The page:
Friedrich-Schiller University of Jena, Germany | Published: 17 March, 2018
ISSUE 13 | Pages: 55-68 | PDF | DOAJ | https://doi.org/10.24162/EI2018-8077
A fairly extensive German-language tradition of depicting Roger Casement exists that has, until now, not been surveyed by cultural historians. Three distinct strands of Casement representation dominate, and often intertwine: 1) Casement as an international humanitarian, 2) Casement as an extreme Irish nationalist, and 3) Casement as a gay martyr. These narratives have been highly dependent on the socio-political context and the needs of the creators. Thus Casement has been depicted as a rabid Irish nationalist within German anti-British propaganda texts during World War One and Two, but also as an international humanitarian who practiced a liberationist nationalism during the years of the democratic Weimar Republic, while the Casement story has in addition been mined to humanise gay men in post-War West Germany.
Existe una tradición ya bastante prolija en cuanto a la representación de Roger Casement que no ha sido lo suficientemente estudiada por los historiadores de la cultura. Predominan tres líneas en la representación de Casement, líneas que a menudo se entrecruzan: 1) Casement como un activista humanitario de ámbito internacional, 2) Casement como un fanático nacionalista irlandés, y 3) Casement como un mártir del movimiento gay. Estos relatos han estado directamente influidos por el contexto sociopolítico del momento, así como por los objetivos de los autores que han tratado el tema. De esta forma, Casement se ha presentado como un ferviente nacionalista irlandes en una serie de textos propagandísticos alemanes de carácter antibritánico durante las dos guerras mundiales del siglo XX, pero también como un activista humanitario de ámbito internacional, que luchó por un tipo de nacionalismo liberacionista, durante los años de la República Democrática de Weimar. Al mismo tiempo la historia de Casement ha sido empleada para humanizar la imagen del colectivo gay en la Alemania Occidental de la posguerra.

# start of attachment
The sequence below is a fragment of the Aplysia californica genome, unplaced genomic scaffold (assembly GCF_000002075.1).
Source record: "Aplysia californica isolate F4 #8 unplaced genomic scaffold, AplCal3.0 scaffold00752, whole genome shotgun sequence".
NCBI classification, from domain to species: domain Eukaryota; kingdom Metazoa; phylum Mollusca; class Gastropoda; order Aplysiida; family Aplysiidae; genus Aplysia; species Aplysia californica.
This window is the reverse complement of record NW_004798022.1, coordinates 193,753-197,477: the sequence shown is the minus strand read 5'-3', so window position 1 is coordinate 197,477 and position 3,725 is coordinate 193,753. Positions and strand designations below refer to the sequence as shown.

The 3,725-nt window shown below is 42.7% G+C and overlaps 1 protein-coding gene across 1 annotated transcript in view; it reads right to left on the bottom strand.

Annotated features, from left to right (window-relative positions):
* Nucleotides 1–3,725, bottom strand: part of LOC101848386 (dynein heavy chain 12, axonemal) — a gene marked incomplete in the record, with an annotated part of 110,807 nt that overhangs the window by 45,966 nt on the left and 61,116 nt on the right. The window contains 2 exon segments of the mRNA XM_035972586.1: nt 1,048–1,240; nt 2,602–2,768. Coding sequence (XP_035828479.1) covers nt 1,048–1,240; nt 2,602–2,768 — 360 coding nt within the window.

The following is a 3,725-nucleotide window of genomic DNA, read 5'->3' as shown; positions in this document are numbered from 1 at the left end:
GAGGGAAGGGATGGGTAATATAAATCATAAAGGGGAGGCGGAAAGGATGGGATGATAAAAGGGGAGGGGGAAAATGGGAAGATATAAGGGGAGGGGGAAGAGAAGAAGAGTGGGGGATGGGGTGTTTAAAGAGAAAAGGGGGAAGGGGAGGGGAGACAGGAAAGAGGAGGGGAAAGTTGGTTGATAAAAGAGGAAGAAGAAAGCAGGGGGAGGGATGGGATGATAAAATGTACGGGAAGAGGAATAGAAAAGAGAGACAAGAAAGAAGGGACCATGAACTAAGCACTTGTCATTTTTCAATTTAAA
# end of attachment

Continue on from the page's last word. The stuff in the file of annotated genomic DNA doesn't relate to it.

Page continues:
Roger Casement, Alemania, nacionalismo, 1916, televisión, propaganda
1. Introduction: Representations of Casement
Historians have remained fascinated by Roger Casement (1864-1916).1 From an Ulster Protestant military family, Casement became a British diplomat, coming to wider prominence for his exposure of inhuman practises in the Congo and the Amazonian Putumayo district. The Knighthood he received in 1911 did not stop him, however, from becoming an ardent Irish nationalist. He travelled to Germany in 1914 in the hope of acquiring arms for rebellion, while his attempt to assemble an Irish Brigade from Irish prisoners of war in the British Army in Germany was not wholly successful. Landing from Germany off the Kerry coast in 1916 prior to the Easter Rising, he was captured, tried for treason and executed. Before the conclusion of Casement’s trail, rumours of diaries he had supposedly written, detailing extensive homosexual encounters, were widely circulated. While the authentic nature of these “Black Diaries” is still heatedly discussed (Dudgeon, “Casement”), as the Casement biographer Angus Mitchell suggests: “Irrespective of the question of their authenticity, it is now universally agreed that the Black Diaries were integral to a smear campaign conjured up in 1916 to railroad Casement to the gallows” (“Roger Casement” 34).